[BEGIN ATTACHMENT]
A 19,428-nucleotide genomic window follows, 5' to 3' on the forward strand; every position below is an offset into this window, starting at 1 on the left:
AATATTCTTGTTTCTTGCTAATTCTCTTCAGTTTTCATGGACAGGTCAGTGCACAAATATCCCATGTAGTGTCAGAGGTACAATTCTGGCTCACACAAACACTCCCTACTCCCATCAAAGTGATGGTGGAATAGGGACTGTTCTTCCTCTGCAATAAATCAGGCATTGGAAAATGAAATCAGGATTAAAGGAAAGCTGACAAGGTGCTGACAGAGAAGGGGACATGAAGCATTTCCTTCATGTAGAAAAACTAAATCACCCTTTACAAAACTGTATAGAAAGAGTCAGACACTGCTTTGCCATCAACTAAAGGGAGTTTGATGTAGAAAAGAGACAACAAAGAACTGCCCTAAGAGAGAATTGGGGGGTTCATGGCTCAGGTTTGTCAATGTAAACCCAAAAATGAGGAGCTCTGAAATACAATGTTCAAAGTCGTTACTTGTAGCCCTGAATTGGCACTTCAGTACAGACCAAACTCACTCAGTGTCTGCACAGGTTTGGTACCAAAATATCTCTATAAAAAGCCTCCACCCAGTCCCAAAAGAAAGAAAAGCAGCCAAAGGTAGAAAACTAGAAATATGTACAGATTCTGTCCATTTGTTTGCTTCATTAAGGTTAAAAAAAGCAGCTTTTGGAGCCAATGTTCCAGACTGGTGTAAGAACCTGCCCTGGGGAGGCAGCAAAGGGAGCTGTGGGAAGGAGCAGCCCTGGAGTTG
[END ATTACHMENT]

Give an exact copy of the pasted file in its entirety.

A 19,428-nucleotide genomic window follows, 5' to 3' on the forward strand; every position below is an offset into this window, starting at 1 on the left:
AATATTCTTGTTTCTTGCTAATTCTCTTCAGTTTTCATGGACAGGTCAGTGCACAAATATCCCATGTAGTGTCAGAGGTACAATTCTGGCTCACACAAACACTCCCTACTCCCATCAAAGTGATGGTGGAATAGGGACTGTTCTTCCTCTGCAATAAATCAGGCATTGGAAAATGAAATCAGGATTAAAGGAAAGCTGACAAGGTGCTGACAGAGAAGGGGACATGAAGCATTTCCTTCATGTAGAAAAACTAAATCACCCTTTACAAAACTGTATAGAAAGAGTCAGACACTGCTTTGCCATCAACTAAAGGGAGTTTGATGTAGAAAAGAGACAACAAAGAACTGCCCTAAGAGAGAATTGGGGGGTTCATGGCTCAGGTTTGTCAATGTAAACCCAAAAATGAGGAGCTCTGAAATACAATGTTCAAAGTCGTTACTTGTAGCCCTGAATTGGCACTTCAGTACAGACCAAACTCACTCAGTGTCTGCACAGGTTTGGTACCAAAATATCTCTATAAAAAGCCTCCACCCAGTCCCAAAAGAAAGAAAAGCAGCCAAAGGTAGAAAACTAGAAATATGTACAGATTCTGTCCATTTGTTTGCTTCATTAAGGTTAAAAAAAGCAGCTTTTGGAGCCAATGTTCCAGACTGGTGTAAGAACCTGCCCTGGGGAGGCAGCAAAGGGAGCTGTGGGAAGGAGCAGCCCTGGAGTTG